Balancing the demands of global food security with the need to promote and implement more sustainable farming and grazing systems was a recurrent theme at an important international conference in Brisbane last week.
More than 500 scientists, primary producers, policy makers, conservationists and others from 70 countries met for the fifth World Congress on Conservation Agriculture. Their common interest was in sustainability, conservation and the future development of agriculture.
Dr Mario Herrero, from the Sustainable Livestock Futures Group at the International Livestock Research Institute in Kenya, told the conference that farming systems in developing countries would face major challenges in meeting the global demand for food – particularly livestock products.
Agricultural systems would need to intensify, but it was vital that this did not compromise natural resources and rural livelihoods – particularly in the face of climate change.
“Sustainable agricultural intensification has received significant attention as a mechanism for increasing food production for feeding nine billion people,” Dr Herrero said.
“Some of the benefits include higher resource use efficiency, less greenhouse gas emissions per unit of product, land-sparing impacts and reductions in deforestation. Defining the limits to agricultural intensification is crucial for developing regulatory frameworks for sustainable food production and for maintaining ecosystems functions,” he said.
Dr Herrero said sustainably increasing production in mixed crop-livestock systems was essential to ensure food security.
60pc of global meat production
Their significance could not be ignored in the global development agenda. Two thirds of the global rural population lived in these systems; they produced 50pc of the world’s cereals, 75pc of the milk and 60pc of the meat – and employed many millions of people in long value chains.
“But to cope with the population growth, environmental change and rising demand for animal products predicted for the next 20 years, these systems will need to raise both productivity and resource use efficiency.”
“Intensive crop-livestock systems in South Asia are reaching a point where production factors are seriously limiting production as land per capita decreases. Rice and wheat production in the future may not grow fast enough to meet human demands due to water constraints. At the same time, livestock numbers will increase significantly: cattle and buffalo will increase from 150 to 200 million animals to 2030 while pigs and poultry will increase by up to 40pc over the same period.”
The pressures on biomass to feed these animals was already high and significant trade-offs in the use of resources existed, especially as the demands for biomass for food, feed and energy increased.
He believes the focus must be on determining when ‘sustainable becomes unsustainable’ and when nutrients actually become pollution.
“These kinds of questions are essential for a resource-constrained world and more relevant in some places than others. There can be serious environmental consequences associated with intensifying systems without limits,” he said.
Dr Herrero said the limits and criteria would differ depending on location and production system but they should lead to a regulatory framework for systems' intensification that could be applied at the local level.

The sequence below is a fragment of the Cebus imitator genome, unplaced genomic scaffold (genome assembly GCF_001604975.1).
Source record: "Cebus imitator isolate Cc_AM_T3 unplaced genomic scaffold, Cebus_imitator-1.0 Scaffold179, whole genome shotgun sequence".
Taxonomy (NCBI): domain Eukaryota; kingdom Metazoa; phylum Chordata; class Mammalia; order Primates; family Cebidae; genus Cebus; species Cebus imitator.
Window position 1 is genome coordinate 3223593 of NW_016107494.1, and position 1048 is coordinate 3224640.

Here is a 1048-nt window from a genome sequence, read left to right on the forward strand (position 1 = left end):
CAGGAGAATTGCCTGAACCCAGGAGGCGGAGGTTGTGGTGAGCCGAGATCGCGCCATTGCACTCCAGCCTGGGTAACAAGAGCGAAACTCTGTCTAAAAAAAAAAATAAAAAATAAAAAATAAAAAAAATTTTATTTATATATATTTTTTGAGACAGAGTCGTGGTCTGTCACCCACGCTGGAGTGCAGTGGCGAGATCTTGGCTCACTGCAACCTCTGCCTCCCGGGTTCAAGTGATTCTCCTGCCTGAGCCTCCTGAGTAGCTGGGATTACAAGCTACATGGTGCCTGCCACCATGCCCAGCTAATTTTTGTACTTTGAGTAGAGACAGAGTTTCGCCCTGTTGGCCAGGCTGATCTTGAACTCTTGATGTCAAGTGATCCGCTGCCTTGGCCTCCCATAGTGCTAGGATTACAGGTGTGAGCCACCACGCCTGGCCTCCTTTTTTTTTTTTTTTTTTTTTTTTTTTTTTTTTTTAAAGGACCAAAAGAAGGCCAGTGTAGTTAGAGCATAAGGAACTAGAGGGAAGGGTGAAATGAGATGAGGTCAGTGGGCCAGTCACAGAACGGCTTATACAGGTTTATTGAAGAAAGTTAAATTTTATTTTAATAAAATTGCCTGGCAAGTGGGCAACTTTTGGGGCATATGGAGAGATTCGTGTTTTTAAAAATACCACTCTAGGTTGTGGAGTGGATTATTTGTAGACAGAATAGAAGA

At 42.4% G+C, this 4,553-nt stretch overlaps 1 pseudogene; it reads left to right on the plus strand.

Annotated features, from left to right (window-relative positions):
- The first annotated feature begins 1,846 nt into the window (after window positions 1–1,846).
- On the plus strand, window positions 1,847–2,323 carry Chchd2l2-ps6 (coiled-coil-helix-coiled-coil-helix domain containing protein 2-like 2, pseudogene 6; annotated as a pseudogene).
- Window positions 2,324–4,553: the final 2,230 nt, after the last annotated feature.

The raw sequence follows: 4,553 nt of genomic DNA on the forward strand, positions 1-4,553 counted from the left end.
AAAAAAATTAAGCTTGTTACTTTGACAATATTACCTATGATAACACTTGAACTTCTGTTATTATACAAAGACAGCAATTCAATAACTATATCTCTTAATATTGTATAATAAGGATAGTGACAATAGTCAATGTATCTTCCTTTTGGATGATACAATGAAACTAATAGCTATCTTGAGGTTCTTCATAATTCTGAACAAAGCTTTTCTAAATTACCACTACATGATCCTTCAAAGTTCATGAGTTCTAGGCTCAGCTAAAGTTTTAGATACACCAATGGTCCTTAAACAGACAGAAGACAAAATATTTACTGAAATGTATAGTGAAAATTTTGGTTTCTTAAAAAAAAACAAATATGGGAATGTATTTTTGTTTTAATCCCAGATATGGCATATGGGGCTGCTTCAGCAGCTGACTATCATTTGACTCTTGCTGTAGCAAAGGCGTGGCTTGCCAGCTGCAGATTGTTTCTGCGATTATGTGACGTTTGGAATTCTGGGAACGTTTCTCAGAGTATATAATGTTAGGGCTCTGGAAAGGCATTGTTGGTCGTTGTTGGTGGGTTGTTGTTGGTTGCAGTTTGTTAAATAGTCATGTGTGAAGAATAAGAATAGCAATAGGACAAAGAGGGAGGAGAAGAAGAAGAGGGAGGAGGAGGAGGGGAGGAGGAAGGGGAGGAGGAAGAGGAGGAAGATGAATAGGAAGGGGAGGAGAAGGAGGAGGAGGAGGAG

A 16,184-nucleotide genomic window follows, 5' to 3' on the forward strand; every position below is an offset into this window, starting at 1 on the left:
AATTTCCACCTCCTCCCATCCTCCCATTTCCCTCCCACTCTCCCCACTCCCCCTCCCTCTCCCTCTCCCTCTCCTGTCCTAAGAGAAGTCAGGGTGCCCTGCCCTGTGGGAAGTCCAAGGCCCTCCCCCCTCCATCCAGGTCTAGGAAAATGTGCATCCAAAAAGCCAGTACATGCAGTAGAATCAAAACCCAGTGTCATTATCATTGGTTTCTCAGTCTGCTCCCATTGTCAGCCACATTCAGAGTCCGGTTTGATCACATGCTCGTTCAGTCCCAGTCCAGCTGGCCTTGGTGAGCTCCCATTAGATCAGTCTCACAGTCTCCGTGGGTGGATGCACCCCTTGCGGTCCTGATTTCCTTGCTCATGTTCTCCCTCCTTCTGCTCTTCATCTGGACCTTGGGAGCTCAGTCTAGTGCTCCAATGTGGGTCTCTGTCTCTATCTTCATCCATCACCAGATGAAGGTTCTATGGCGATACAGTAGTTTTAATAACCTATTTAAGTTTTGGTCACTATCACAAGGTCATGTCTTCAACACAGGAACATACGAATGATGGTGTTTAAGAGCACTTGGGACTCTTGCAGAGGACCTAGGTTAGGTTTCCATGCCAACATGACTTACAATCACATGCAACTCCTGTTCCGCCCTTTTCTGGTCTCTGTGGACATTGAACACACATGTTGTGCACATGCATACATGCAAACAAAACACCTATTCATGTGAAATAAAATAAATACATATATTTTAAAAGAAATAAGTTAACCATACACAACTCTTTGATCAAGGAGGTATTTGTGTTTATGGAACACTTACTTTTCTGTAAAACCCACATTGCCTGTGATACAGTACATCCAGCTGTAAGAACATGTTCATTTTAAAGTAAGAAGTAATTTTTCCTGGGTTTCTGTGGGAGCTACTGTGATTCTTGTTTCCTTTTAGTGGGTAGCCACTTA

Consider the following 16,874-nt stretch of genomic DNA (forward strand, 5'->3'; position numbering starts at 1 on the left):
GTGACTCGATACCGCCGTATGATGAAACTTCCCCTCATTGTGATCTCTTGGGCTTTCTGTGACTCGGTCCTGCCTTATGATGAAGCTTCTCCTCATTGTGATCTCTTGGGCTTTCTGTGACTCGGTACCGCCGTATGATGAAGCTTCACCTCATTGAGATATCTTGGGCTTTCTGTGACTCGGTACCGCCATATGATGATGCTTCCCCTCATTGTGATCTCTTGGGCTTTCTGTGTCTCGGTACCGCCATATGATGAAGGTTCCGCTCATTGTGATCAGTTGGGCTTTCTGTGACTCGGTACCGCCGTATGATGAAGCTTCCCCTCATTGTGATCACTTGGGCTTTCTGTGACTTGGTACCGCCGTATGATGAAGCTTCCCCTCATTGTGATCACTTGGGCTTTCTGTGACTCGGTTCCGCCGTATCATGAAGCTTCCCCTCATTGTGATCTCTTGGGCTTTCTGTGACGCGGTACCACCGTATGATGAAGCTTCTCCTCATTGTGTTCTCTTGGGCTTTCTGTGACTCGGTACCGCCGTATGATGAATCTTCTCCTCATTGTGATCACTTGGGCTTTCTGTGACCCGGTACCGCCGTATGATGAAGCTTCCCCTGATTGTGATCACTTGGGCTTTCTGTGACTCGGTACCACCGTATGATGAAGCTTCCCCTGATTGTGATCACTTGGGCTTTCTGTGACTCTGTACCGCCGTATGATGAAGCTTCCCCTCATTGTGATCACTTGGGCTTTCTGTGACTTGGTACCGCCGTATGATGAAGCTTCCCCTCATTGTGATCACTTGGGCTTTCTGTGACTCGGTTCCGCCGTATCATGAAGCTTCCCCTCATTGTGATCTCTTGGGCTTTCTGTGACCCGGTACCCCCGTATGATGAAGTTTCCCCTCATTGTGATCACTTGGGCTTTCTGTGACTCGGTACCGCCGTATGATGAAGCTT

“Within this framework, it may well be that some areas will need to de-intensify or stop growing.
This will need to be accompanied by the development of options for diversification of income through smart schemes for payments for ecosystems services in these regions.
“At the same time, technological changes could yield solutions to reduce pressure on the environment. How to balance the objectives of increased productivity and higher resource use efficiency under climate change is still a subject that requires more research and solutions, especially for smallholders,” he said.
Climate change impact on sustainability
Other conference speakers focussed on the impact of climate change on sustainable agriculture management systems.
A research scientist from the University of Queensland warned that climate change could have a significantly greater impact on farm profits than simply on the yield of individual crops.
Dr Daniel Rodriguez, a researcher from the Queensland Alliance for Agriculture and Food Innovation is internationally recognised for his work on the design of more productive and resilient farming systems.
He said studies that calculated climate-change impact on the farming sector had tended to look at predicted crop or livestock yields as an indicator of future performance.
He said, however, that farm managers and policy makers routinely made planning decisions based on information derived from a combination of other inputs such as farm business profits, risks, and cost-benefit analyses between alternative options or scenarios.
“By analysing the impacts and options for farmers to adapt to climate change, we’ve found that expected climate change could have higher impacts on farm profits than on the yield of individual crops,” Dr Rodriguez said.
“This could be explained because changes to when and how it rains can affect the capacity of farmers to plant crops or fatten stock, and therefore the annual cash flow.”
However, it was still possible to identify opportunities to increase profits or reduce risks. In more marginal regions, such as the western Downs, options to maintain profits or risks in a climate-changed environment seemed to be more limited.